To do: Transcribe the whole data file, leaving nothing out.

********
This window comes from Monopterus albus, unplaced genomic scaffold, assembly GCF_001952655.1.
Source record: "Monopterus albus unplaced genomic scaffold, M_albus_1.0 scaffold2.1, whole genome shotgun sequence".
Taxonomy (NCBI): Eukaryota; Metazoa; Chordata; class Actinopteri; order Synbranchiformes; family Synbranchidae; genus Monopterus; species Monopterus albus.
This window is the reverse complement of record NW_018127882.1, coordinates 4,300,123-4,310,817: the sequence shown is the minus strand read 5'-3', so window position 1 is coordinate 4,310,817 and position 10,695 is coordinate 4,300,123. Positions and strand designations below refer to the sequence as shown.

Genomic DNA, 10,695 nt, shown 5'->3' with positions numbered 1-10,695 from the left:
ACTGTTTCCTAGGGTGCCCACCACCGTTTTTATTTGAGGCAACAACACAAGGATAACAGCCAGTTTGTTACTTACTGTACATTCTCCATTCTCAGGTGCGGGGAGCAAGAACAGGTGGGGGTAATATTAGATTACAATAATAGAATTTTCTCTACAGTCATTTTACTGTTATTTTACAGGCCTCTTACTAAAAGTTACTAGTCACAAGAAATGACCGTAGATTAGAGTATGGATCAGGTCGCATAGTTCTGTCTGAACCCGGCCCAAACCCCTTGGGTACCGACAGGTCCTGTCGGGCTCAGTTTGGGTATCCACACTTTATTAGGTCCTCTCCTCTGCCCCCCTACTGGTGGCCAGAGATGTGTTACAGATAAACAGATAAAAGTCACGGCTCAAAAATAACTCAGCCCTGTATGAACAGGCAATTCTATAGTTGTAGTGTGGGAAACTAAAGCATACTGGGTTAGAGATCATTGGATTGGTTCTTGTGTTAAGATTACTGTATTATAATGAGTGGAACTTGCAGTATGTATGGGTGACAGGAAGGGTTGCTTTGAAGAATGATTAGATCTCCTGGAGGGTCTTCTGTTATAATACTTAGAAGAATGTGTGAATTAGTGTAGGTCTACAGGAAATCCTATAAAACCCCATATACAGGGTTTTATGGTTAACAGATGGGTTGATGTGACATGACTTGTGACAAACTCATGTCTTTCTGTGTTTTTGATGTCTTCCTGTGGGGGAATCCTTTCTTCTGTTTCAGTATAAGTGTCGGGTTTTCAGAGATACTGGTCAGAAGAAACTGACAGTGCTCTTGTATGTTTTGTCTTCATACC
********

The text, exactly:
This window comes from Monopterus albus, unplaced genomic scaffold, assembly GCF_001952655.1.
Source record: "Monopterus albus unplaced genomic scaffold, M_albus_1.0 scaffold2.1, whole genome shotgun sequence".
Taxonomy (NCBI): Eukaryota; Metazoa; Chordata; class Actinopteri; order Synbranchiformes; family Synbranchidae; genus Monopterus; species Monopterus albus.
This window is the reverse complement of record NW_018127882.1, coordinates 4,300,123-4,310,817: the sequence shown is the minus strand read 5'-3', so window position 1 is coordinate 4,310,817 and position 10,695 is coordinate 4,300,123. Positions and strand designations below refer to the sequence as shown.

Genomic DNA, 10,695 nt, shown 5'->3' with positions numbered 1-10,695 from the left:
ACTGTTTCCTAGGGTGCCCACCACCGTTTTTATTTGAGGCAACAACACAAGGATAACAGCCAGTTTGTTACTTACTGTACATTCTCCATTCTCAGGTGCGGGGAGCAAGAACAGGTGGGGGTAATATTAGATTACAATAATAGAATTTTCTCTACAGTCATTTTACTGTTATTTTACAGGCCTCTTACTAAAAGTTACTAGTCACAAGAAATGACCGTAGATTAGAGTATGGATCAGGTCGCATAGTTCTGTCTGAACCCGGCCCAAACCCCTTGGGTACCGACAGGTCCTGTCGGGCTCAGTTTGGGTATCCACACTTTATTAGGTCCTCTCCTCTGCCCCCCTACTGGTGGCCAGAGATGTGTTACAGATAAACAGATAAAAGTCACGGCTCAAAAATAACTCAGCCCTGTATGAACAGGCAATTCTATAGTTGTAGTGTGGGAAACTAAAGCATACTGGGTTAGAGATCATTGGATTGGTTCTTGTGTTAAGATTACTGTATTATAATGAGTGGAACTTGCAGTATGTATGGGTGACAGGAAGGGTTGCTTTGAAGAATGATTAGATCTCCTGGAGGGTCTTCTGTTATAATACTTAGAAGAATGTGTGAATTAGTGTAGGTCTACAGGAAATCCTATAAAACCCCATATACAGGGTTTTATGGTTAACAGATGGGTTGATGTGACATGACTTGTGACAAACTCATGTCTTTCTGTGTTTTTGATGTCTTCCTGTGGGGGAATCCTTTCTTCTGTTTCAGTATAAGTGTCGGGTTTTCAGAGATACTGGTCAGAAGAAACTGACAGTGCTCTTGTATGTTTTGTCTTCATACC